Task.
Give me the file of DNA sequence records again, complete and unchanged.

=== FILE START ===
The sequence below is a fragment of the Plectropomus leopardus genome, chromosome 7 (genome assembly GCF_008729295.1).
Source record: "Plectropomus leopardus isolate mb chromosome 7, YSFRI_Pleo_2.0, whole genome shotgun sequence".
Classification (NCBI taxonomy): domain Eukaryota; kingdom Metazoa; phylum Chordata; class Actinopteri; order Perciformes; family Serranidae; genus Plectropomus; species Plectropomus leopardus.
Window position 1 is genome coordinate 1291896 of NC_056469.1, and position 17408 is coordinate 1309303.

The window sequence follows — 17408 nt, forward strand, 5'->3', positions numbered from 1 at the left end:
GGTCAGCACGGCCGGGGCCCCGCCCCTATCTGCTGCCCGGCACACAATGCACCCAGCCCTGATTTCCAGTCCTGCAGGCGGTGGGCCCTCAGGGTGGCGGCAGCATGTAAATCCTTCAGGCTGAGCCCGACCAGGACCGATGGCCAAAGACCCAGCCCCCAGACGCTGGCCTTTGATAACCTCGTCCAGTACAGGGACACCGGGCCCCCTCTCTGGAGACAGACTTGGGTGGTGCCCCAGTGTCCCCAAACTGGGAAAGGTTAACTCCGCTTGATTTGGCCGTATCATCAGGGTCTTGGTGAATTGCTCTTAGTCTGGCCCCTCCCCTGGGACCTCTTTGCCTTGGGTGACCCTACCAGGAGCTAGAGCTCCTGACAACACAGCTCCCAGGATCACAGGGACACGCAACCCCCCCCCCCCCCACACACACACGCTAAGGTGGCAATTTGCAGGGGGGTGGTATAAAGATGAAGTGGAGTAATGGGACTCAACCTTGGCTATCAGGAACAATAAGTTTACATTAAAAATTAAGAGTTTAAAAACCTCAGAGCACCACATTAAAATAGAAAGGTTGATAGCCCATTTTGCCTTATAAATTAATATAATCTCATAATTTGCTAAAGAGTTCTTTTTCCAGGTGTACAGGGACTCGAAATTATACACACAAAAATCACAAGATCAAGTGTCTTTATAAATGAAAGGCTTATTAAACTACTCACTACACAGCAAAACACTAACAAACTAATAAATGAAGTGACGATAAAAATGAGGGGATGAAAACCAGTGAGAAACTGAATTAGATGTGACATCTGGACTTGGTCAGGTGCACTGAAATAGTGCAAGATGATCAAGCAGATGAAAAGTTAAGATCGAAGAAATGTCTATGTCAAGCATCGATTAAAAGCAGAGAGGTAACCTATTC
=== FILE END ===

The sequence below is a fragment of the Plectropomus leopardus genome, chromosome 7 (genome assembly GCF_008729295.1).
Source record: "Plectropomus leopardus isolate mb chromosome 7, YSFRI_Pleo_2.0, whole genome shotgun sequence".
Classification (NCBI taxonomy): domain Eukaryota; kingdom Metazoa; phylum Chordata; class Actinopteri; order Perciformes; family Serranidae; genus Plectropomus; species Plectropomus leopardus.
Window position 1 is genome coordinate 1291896 of NC_056469.1, and position 17408 is coordinate 1309303.

The window sequence follows — 17408 nt, forward strand, 5'->3', positions numbered from 1 at the left end:
GGTCAGCACGGCCGGGGCCCCGCCCCTATCTGCTGCCCGGCACACAATGCACCCAGCCCTGATTTCCAGTCCTGCAGGCGGTGGGCCCTCAGGGTGGCGGCAGCATGTAAATCCTTCAGGCTGAGCCCGACCAGGACCGATGGCCAAAGACCCAGCCCCCAGACGCTGGCCTTTGATAACCTCGTCCAGTACAGGGACACCGGGCCCCCTCTCTGGAGACAGACTTGGGTGGTGCCCCAGTGTCCCCAAACTGGGAAAGGTTAACTCCGCTTGATTTGGCCGTATCATCAGGGTCTTGGTGAATTGCTCTTAGTCTGGCCCCTCCCCTGGGACCTCTTTGCCTTGGGTGACCCTACCAGGAGCTAGAGCTCCTGACAACACAGCTCCCAGGATCACAGGGACACGCAACCCCCCCCCCCCCCACACACACACGCTAAGGTGGCAATTTGCAGGGGGGTGGTATAAAGATGAAGTGGAGTAATGGGACTCAACCTTGGCTATCAGGAACAATAAGTTTACATTAAAAATTAAGAGTTTAAAAACCTCAGAGCACCACATTAAAATAGAAAGGTTGATAGCCCATTTTGCCTTATAAATTAATATAATCTCATAATTTGCTAAAGAGTTCTTTTTCCAGGTGTACAGGGACTCGAAATTATACACACAAAAATCACAAGATCAAGTGTCTTTATAAATGAAAGGCTTATTAAACTACTCACTACACAGCAAAACACTAACAAACTAATAAATGAAGTGACGATAAAAATGAGGGGATGAAAACCAGTGAGAAACTGAATTAGATGTGACATCTGGACTTGGTCAGGTGCACTGAAATAGTGCAAGATGATCAAGCAGATGAAAAGTTAAGATCGAAGAAATGTCTATGTCAAGCATCGATTAAAAGCAGAGAGGTAACCTATTC